The story is good - I'd like to read more about the two MCs.
During the sex scene, the narration did not really convey much emotion. It kinda sounded like the narrator really didn't want to be reading that part of the book.
I don't normally read romances, but because this was set in Kentucky and included horses, I decided to listen to it. I don't know whose idea it was to have a man read a book where the main character is a woman, but it was a bad idea. "Tender" moments just sounded silly. The story is weak - how could a lawyer on the run from some of the most powerful men in New York hide in Kentucky, where she applies for and receives a license to practice law? There wasn't enough about horses to make this even remotely interesting. There was not even a semblance of reality to the story - apparently the whole town is white, so there was no hint of racism (which I know from experience is alive and well in Kentucky). I fast-forwarded through much of it just to say I did finish it, but it was a waste of a credit.
This was an enjoyable, somewhat sweet, book. At first, the characters seemed somewhat flat, almost caricatures, but as the book continued, multiple layers of their personalities emerged. Robert Nieman did a good job, although there were a few odd gaps between words. This is a male-male romance, so there is some explicit sex, and those parts were read well. Sometimes the readers of explicit sex scenes seem to want to rush through them as quickly as possible without any emotion, but Mr. Nieman did not do that.
If you are looking for an easy MM romance, I recommend this one.
I love horses and mysteries, but the two don't always mix well. Dick Francis does it right. The main character loves horses, and expounds on the personalities of the different animals in a sympathetic way. The mystery develops and resolves slowly - no real AHA moment, but a very satisfactory resolution. I love Simon Prebble's reading - good intonation, understandable, and he doesn't overdo the differences in the voices.
A better story.
I really enjoyed the Power of One, and was expecting that caliber of writing for this one. Unfortunately, I did not get that. The first book was very lyrical - almost magical as if the author were telling a story from the mists of time. In Tandia, the plot wandered around, had very abrupt jumps from one person's story to another's, and just did not flow like the first book. And PeeKay says something so sexist (which he seemed to think was a compliment) to Tandia towards the end that I almost stopped listening. The ending was somewhat bizarre. I just can't recommend this one.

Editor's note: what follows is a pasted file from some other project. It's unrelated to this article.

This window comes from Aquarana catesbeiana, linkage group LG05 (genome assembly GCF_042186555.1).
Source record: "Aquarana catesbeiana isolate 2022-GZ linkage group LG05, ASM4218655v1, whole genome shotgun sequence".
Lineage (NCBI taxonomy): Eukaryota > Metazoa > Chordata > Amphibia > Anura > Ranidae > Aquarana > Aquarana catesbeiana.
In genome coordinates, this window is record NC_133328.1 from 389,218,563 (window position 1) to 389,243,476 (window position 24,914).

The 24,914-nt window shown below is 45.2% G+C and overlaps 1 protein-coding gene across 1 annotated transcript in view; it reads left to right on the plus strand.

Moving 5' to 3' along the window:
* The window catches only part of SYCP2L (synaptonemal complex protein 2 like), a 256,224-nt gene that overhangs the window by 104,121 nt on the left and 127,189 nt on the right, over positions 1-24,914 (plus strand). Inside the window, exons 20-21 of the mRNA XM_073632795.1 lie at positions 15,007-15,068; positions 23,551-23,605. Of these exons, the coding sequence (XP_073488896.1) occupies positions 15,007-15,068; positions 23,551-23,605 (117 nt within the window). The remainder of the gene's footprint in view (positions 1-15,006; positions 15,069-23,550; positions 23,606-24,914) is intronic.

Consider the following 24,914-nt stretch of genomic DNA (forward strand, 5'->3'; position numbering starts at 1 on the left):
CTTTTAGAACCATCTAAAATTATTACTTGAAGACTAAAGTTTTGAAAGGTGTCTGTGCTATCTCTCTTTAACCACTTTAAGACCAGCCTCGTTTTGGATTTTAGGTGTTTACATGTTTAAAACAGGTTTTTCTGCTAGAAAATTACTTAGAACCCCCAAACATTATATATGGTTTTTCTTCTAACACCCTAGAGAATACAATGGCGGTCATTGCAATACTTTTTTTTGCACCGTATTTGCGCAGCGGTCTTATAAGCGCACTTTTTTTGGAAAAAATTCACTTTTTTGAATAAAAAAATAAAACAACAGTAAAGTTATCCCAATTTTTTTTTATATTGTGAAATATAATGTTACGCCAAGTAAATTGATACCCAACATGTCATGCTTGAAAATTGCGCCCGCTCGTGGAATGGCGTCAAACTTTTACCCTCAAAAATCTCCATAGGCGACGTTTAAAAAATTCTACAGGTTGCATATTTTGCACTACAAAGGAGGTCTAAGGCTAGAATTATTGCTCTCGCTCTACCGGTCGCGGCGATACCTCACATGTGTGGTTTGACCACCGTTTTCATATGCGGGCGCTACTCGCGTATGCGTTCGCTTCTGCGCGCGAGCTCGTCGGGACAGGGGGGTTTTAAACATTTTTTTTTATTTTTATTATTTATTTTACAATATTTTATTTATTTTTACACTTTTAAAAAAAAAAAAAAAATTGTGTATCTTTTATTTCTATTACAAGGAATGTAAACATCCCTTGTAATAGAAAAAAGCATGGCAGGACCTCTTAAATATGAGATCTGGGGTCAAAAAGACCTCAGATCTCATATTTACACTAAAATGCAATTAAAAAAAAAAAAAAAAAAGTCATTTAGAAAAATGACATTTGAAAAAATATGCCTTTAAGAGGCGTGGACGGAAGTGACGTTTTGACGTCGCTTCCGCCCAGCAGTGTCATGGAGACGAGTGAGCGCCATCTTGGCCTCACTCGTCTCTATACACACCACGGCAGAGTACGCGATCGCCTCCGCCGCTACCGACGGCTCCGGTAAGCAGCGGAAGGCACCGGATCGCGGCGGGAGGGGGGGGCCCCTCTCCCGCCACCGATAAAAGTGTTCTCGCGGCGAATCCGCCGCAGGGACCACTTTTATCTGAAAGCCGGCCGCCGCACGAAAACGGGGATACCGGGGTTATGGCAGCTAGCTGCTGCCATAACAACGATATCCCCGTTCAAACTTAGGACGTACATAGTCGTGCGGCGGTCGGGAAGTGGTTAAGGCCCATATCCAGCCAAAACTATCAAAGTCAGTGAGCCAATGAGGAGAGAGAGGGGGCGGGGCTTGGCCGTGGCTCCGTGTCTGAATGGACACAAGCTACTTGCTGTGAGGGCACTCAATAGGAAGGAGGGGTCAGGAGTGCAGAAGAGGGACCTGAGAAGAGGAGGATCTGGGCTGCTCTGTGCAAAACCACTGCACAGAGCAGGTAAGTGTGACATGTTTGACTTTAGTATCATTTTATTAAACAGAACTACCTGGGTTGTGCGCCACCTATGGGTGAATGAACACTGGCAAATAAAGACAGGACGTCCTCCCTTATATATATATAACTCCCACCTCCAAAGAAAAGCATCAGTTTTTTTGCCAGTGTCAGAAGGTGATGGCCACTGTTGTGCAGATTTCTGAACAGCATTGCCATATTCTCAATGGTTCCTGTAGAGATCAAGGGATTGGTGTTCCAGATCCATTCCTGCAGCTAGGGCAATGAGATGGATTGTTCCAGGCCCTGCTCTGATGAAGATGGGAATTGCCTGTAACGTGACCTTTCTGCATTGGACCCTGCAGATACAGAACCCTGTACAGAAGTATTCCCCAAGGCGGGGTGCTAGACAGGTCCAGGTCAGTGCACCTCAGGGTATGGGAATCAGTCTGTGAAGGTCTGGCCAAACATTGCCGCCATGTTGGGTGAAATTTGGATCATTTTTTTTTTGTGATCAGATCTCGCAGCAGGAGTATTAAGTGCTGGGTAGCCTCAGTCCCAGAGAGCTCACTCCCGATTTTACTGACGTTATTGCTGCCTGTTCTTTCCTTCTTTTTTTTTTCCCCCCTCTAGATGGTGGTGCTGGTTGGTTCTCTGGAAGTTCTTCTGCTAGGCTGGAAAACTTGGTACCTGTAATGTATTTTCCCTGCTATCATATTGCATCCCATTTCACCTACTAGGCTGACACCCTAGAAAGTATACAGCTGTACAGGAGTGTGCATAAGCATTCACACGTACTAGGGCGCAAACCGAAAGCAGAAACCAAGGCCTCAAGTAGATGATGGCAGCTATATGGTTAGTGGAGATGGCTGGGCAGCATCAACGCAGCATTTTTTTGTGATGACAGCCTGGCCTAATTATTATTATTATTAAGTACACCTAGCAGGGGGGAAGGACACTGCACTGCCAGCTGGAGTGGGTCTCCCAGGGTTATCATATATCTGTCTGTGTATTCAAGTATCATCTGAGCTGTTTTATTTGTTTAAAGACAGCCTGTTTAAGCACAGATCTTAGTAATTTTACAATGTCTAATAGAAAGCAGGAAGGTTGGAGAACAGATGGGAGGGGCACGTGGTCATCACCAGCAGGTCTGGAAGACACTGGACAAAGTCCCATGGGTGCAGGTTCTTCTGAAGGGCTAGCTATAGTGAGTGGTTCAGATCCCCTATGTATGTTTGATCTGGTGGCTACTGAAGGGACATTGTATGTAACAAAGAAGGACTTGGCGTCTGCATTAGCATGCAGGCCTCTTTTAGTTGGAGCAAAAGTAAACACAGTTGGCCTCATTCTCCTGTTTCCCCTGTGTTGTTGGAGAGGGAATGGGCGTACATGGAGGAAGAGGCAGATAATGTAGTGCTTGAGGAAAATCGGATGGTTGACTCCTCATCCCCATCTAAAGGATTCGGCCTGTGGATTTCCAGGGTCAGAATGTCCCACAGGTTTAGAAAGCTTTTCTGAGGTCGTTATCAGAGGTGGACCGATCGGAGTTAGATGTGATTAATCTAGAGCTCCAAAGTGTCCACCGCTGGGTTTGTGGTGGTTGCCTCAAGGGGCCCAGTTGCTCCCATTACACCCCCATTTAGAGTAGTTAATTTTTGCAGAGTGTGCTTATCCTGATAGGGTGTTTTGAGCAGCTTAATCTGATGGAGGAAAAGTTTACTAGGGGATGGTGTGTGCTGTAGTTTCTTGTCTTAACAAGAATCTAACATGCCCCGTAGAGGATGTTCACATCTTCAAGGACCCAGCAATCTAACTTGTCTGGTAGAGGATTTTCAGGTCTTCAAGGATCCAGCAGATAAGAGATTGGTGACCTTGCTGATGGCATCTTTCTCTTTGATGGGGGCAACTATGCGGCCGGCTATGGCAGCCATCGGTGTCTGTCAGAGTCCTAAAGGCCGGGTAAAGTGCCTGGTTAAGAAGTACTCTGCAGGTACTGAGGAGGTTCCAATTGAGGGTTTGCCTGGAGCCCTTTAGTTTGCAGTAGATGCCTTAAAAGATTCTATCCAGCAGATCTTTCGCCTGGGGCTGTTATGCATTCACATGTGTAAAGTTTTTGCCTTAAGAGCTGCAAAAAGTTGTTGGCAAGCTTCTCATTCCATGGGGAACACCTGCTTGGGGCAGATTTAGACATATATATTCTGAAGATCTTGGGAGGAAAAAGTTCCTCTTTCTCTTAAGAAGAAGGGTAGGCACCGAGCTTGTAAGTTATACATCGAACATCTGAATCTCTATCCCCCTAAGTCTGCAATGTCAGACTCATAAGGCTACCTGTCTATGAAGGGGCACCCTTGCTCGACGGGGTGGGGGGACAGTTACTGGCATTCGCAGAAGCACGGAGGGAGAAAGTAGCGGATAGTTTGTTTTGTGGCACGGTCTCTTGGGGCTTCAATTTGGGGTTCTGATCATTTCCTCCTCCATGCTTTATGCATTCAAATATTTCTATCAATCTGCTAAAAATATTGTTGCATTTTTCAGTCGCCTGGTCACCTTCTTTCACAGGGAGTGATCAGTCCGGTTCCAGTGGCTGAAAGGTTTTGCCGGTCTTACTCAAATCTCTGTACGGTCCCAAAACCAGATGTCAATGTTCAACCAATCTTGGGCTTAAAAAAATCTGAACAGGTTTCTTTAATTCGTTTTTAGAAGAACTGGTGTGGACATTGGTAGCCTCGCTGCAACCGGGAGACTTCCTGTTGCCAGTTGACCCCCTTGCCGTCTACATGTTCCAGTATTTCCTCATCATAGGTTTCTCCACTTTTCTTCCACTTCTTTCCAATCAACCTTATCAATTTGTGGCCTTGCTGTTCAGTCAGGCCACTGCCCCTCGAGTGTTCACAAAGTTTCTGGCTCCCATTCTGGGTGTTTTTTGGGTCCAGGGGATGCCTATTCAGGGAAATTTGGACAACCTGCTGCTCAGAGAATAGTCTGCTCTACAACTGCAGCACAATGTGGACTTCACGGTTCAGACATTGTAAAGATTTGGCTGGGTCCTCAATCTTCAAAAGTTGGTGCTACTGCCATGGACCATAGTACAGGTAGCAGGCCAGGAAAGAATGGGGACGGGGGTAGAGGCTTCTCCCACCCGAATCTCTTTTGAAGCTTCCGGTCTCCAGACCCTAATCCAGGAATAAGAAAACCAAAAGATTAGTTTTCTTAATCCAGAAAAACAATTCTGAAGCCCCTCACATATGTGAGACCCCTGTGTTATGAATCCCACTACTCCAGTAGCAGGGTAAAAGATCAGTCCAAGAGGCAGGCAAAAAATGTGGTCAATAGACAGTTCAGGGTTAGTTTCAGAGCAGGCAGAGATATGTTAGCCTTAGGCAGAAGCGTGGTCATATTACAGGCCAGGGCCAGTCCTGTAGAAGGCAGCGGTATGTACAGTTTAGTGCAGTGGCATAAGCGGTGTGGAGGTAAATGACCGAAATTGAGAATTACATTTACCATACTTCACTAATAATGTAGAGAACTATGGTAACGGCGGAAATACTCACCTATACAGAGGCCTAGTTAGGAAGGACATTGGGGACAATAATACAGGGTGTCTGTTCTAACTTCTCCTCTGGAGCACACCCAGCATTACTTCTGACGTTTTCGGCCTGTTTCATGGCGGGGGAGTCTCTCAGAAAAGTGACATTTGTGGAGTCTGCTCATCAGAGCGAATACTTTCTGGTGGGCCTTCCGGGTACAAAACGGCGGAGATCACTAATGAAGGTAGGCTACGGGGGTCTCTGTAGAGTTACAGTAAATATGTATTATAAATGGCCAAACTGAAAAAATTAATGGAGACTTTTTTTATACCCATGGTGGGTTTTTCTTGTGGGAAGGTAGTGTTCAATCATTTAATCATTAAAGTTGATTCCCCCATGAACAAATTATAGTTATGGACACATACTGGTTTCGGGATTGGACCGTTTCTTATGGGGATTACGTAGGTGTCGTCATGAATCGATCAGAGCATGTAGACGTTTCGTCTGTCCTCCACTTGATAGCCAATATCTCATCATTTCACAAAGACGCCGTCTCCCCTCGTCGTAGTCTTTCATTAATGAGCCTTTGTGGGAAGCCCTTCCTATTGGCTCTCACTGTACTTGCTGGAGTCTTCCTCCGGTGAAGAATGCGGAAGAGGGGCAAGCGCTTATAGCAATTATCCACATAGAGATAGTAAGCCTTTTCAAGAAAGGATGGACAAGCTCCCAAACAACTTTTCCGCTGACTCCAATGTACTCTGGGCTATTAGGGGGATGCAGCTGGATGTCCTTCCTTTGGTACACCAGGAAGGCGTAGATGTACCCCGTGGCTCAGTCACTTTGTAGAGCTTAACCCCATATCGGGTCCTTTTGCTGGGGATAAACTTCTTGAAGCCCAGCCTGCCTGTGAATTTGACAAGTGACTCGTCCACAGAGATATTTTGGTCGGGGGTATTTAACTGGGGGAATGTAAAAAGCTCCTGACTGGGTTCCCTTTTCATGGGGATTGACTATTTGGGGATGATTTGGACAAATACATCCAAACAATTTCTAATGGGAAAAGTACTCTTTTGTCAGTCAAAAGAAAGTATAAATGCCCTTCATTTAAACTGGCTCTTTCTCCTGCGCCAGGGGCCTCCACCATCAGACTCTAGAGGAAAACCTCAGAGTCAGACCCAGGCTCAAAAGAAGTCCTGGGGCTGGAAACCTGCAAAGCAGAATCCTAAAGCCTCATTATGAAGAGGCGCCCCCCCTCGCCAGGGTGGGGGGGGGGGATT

This book is difficult to review. The writing is lovely, and the narrator is excellent. However, the constant reporting of every little action became monotonous after awhile. During the last quarter of the book, I actually started fast-forwarding, just to skip all the minute details that really added nothing to the characters or the story, to find out the "beginning" of the stories. I most appreciated the depiction of life during the war. The descriptions of the after-effects of the London bombings were illuminating.
I have never written a review, but I had to for The Passage. I was hesitant to buy this book because of the length. Frequently, long modern books seem to use a lot of words that really add nothing to the story or characters. This writer did not do that. The story was intriguing and well-told, and the characters were very believable. I was sorry to see it end. It could be the beginning of a series; in fact, I hope it is. I would very much like to read more about this post-apocalyptic world.
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